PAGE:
WirelessHART is an evolutionary extension to the wired HART Communication protocol that enables wireless communication with field devices. It is built on established standards and proven technologies, while preserving fundamental HART principles of low-cost digital connectivity, interoperability, and backward compatibility. This preserves the investments of both users and suppliers in wired HART technology, while providing a path forward to the wireless future. There are four WirelessHART specifications built on the 13 core HART specifications.
“WirelessHART is an important milestone,” says Yokogawa’s Kaoru Sonoda, communications and diagnosis for field instrumentation group manager.
WirelessHART is real, scalable, useable in all the ways HART wired devices are, capable of talking to any control system or asset management system over any backbone or protocol, and at least 17 companies are in the process of producing WirelessHART devices for sale. And every single one of them interoperates with each other, and with all the wired HART devices that have ever been made by any vendor.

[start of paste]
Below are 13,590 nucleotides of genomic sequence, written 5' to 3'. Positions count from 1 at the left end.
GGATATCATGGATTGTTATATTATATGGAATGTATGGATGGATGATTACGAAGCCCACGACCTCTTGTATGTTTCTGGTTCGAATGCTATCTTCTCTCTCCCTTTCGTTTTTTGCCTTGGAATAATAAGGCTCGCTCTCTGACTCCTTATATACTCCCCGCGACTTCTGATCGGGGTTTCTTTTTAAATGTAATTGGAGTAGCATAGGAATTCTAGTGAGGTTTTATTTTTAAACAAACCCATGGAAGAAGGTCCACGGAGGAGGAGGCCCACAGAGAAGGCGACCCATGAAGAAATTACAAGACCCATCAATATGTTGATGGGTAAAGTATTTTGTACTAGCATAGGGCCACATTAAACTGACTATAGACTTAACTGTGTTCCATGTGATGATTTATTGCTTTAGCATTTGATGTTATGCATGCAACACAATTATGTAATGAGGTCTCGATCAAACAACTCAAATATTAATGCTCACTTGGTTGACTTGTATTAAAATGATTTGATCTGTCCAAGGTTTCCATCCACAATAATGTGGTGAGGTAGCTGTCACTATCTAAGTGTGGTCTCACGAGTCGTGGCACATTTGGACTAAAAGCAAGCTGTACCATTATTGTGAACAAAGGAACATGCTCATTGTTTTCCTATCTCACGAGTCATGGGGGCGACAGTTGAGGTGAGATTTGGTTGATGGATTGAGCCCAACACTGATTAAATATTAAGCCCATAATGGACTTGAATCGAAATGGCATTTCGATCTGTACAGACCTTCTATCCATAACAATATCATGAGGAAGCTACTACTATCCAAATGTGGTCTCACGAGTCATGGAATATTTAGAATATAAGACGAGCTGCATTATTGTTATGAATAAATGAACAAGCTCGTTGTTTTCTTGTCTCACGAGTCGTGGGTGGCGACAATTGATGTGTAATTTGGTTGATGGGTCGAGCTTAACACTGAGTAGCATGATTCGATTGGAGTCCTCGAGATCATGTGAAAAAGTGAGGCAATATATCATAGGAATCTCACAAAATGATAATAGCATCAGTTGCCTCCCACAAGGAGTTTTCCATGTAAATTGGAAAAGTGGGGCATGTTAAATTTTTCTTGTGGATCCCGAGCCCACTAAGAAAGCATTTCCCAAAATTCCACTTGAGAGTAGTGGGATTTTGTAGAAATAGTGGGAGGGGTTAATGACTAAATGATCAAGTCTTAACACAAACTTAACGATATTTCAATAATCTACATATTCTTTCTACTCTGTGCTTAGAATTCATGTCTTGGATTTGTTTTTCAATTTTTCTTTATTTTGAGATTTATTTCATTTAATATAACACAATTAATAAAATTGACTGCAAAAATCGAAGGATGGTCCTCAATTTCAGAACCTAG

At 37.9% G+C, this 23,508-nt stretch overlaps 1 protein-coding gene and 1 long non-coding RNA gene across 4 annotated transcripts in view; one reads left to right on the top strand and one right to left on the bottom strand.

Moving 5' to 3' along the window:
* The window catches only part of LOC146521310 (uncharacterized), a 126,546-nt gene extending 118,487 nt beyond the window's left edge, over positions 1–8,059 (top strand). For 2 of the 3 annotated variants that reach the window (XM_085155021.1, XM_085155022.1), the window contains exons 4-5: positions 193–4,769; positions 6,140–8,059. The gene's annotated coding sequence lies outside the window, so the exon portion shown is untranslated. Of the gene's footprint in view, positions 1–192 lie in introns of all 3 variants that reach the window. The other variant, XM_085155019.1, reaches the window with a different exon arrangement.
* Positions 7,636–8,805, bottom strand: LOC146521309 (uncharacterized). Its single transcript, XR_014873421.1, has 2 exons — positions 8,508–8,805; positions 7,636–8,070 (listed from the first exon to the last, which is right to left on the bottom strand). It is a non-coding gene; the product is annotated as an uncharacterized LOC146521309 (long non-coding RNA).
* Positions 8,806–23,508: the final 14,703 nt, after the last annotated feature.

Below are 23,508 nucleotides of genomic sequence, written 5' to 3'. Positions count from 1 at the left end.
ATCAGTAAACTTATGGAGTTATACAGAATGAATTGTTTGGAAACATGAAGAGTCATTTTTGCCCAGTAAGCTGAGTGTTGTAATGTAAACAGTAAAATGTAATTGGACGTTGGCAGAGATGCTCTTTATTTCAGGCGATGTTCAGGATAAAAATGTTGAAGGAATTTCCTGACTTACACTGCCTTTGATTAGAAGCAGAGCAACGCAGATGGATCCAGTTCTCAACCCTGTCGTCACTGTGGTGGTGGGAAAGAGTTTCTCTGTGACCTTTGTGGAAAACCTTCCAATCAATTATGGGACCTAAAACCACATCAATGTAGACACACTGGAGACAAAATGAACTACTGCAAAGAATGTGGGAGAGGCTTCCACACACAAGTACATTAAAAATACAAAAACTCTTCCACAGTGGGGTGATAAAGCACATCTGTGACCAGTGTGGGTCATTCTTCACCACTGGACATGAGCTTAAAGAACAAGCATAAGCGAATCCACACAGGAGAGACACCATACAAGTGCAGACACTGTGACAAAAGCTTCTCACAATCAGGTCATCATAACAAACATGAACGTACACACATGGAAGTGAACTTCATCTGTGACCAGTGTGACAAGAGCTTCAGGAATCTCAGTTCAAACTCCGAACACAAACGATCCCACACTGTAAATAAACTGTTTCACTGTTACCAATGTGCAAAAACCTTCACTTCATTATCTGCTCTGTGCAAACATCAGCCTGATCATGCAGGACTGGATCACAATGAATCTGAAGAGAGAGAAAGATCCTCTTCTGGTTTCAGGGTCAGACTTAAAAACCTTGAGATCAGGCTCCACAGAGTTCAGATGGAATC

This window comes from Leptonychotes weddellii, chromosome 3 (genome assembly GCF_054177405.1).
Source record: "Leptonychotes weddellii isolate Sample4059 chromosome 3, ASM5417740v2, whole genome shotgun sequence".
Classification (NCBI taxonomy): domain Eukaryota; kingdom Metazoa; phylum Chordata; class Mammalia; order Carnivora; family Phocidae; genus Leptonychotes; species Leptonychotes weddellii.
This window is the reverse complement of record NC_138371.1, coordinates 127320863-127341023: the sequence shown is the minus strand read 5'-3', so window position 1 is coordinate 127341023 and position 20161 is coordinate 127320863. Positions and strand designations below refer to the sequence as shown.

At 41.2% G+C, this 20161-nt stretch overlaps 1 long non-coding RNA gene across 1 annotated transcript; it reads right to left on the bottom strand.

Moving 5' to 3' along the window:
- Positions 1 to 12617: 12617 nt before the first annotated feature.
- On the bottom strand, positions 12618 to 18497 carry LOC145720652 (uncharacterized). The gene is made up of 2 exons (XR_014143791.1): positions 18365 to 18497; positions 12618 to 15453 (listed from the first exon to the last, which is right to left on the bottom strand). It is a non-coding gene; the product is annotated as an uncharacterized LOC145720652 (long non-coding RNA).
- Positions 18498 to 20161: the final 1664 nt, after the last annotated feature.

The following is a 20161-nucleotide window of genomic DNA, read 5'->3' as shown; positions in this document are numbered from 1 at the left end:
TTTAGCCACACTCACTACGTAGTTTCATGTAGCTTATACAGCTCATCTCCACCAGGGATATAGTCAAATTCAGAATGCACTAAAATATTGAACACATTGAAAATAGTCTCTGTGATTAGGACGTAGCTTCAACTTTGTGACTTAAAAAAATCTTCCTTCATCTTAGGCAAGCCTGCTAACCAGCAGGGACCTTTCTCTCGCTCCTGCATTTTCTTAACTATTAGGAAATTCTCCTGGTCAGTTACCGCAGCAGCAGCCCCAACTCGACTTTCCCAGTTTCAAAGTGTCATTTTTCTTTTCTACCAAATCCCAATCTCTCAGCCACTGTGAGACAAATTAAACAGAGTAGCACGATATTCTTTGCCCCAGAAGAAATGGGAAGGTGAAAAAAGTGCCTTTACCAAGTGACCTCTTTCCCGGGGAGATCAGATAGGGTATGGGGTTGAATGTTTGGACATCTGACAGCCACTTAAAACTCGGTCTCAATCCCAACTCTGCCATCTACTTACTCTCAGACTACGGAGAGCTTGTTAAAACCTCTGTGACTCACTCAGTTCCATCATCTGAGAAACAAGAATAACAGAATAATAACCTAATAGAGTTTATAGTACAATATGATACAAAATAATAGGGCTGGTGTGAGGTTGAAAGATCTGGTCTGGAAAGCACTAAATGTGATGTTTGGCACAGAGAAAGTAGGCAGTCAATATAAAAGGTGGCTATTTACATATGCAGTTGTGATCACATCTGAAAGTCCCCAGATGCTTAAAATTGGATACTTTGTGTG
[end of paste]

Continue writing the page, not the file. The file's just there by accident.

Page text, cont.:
The first versions of HART were designed to bring smart field devices into the world of control and automation, and they succeeded wildly. Even today, many HART devices are operated in strictly analog mode, and the HART smarts are used strictly for setup and calibration.
Yet the push toward added value from intelligent field devices has also led to the use of HART devices in many control systems for enhanced system integration—taking the digital signal through HART multiplexers directly into the control system, for additional process variables, online diagnostics, and better alarm management.
Now, with HART 7, the HART protocol integrates wired and wireless devices into a common control network and adds additional functionality to improve alarm management and maintenance diagnosis.
“The unsolicited messaging capability is probably one of the most immediate benefits,” says Scott Saunders, vice president of sales and marketing for Moore Industries-International. “All plants are doing more with less personnel. Having HART slave devices that are able to perform predictive maintenance on their own is a real plus.”